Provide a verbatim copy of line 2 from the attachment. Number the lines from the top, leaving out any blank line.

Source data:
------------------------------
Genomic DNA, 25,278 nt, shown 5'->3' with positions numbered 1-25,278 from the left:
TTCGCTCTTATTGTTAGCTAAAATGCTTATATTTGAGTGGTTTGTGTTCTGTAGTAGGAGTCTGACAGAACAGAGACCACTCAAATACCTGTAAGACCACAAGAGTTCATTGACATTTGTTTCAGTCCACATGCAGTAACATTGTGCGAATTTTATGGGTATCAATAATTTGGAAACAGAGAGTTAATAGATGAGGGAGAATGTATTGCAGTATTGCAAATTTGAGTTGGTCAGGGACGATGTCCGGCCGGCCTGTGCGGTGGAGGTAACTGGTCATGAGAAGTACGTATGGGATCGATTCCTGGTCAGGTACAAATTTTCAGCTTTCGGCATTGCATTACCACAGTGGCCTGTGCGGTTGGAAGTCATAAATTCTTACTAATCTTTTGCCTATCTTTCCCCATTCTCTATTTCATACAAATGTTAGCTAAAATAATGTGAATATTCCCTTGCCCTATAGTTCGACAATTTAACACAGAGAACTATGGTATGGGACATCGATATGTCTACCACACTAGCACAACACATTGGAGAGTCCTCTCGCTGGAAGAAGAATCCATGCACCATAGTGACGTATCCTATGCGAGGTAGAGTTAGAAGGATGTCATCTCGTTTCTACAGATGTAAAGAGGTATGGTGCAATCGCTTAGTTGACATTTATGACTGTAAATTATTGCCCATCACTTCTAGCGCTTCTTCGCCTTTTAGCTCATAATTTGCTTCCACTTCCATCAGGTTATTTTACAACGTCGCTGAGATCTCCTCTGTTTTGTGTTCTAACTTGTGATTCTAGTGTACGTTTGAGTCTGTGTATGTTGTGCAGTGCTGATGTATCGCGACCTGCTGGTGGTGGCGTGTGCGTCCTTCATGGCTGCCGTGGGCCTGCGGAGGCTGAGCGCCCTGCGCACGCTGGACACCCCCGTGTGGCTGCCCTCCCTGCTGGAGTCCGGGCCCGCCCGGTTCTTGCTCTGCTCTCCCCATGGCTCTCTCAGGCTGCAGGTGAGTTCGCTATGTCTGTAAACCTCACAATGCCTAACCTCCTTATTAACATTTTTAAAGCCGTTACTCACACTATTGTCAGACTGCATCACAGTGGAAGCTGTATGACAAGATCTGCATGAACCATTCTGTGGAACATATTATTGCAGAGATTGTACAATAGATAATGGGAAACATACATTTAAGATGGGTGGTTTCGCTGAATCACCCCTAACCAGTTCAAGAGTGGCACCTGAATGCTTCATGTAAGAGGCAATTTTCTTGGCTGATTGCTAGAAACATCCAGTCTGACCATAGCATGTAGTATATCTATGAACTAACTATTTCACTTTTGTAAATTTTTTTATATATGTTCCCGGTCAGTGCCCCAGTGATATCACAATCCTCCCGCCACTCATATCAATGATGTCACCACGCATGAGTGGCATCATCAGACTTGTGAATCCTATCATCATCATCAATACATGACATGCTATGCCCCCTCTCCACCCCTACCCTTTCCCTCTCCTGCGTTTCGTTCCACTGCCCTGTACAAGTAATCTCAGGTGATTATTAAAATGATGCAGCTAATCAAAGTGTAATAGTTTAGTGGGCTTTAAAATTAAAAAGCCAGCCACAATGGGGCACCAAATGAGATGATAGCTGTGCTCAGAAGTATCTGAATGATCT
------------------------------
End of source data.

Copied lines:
TTCGCTCTTATTGTTAGCTAAAATGCTTATATTTGAGTGGTTTGTGTTCTGTAGTAGGAGTCTGACAGAACAGAGACCACTCAAATACCTGTAAGACCACAAGAGTTCATTGACATTTGTTTCAGTCCACATGCAGTAACATTGTGCGAATTTTATGGGTATCAATAATTTGGAAACAGAGAGTTAATAGATGAGGGAGAATGTATTGCAGTATTGCAAATTTGAGTTGGTCAGGGACGATGTCCGGCCGGCCTGTGCGGTGGAGGTAACTGGTCATGAGAAGTACGTATGGGATCGATTCCTGGTCAGGTACAAATTTTCAGCTTTCGGCATTGCATTACCACAGTGGCCTGTGCGGTTGGAAGTCATAAATTCTTACTAATCTTTTGCCTATCTTTCCCCATTCTCTATTTCATACAAATGTTAGCTAAAATAATGTGAATATTCCCTTGCCCTATAGTTCGACAATTTAACACAGAGAACTATGGTATGGGACATCGATATGTCTACCACACTAGCACAACACATTGGAGAGTCCTCTCGCTGGAAGAAGAATCCATGCACCATAGTGACGTATCCTATGCGAGGTAGAGTTAGAAGGATGTCATCTCGTTTCTACAGATGTAAAGAGGTATGGTGCAATCGCTTAGTTGACATTTATGACTGTAAATTATTGCCCATCACTTCTAGCGCTTCTTCGCCTTTTAGCTCATAATTTGCTTCCACTTCCATCAGGTTATTTTACAACGTCGCTGAGATCTCCTCTGTTTTGTGTTCTAACTTGTGATTCTAGTGTACGTTTGAGTCTGTGTATGTTGTGCAGTGCTGATGTATCGCGACCTGCTGGTGGTGGCGTGTGCGTCCTTCATGGCTGCCGTGGGCCTGCGGAGGCTGAGCGCCCTGCGCACGCTGGACACCCCCGTGTGGCTGCCCTCCCTGCTGGAGTCCGGGCCCGCCCGGTTCTTGCTCTGCTCTCCCCATGGCTCTCTCAGGCTGCAGGTGAGTTCGCTATGTCTGTAAACCTCACAATGCCTAACCTCCTTATTAACATTTTTAAAGCCGTTACTCACACTATTGTCAGACTGCATCACAGTGGAAGCTGTATGACAAGATCTGCATGAACCATTCTGTGGAACATATTATTGCAGAGATTGTACAATAGATAATGGGAAACATACATTTAAGATGGGTGGTTTCGCTGAATCACCCCTAACCAGTTCAAGAGTGGCACCTGAATGCTTCATGTAAGAGGCAATTTTCTTGGCTGATTGCTAGAAACATCCAGTCTGACCATAGCATGTAGTATATCTATGAACTAACTATTTCACTTTTGTAAATTTTTTTATATATGTTCCCGGTCAGTGCCCCAGTGATATCACAATCCTCCCGCCACTCATATCAATGATGTCACCACGCATGAGTGGCATCATCAGACTTGTGAATCCTATCATCATCATCAATACATGACATGCTATGCCCCCTCTCCACCCCTACCCTTTCCCTCTCCTGCGTTTCGTTCCACTGCCCTGTACAAGTAATCTCAGGTGATTATTAAAATGATGCAGCTAATCAAAGTGTAATAGTTTAGTGGGCTTTAAAATTAAAAAGCCAGCCACAATGGGGCACCAAATGAGATGATAGCTGTGCTCAGAAGTATCTGAATGATCT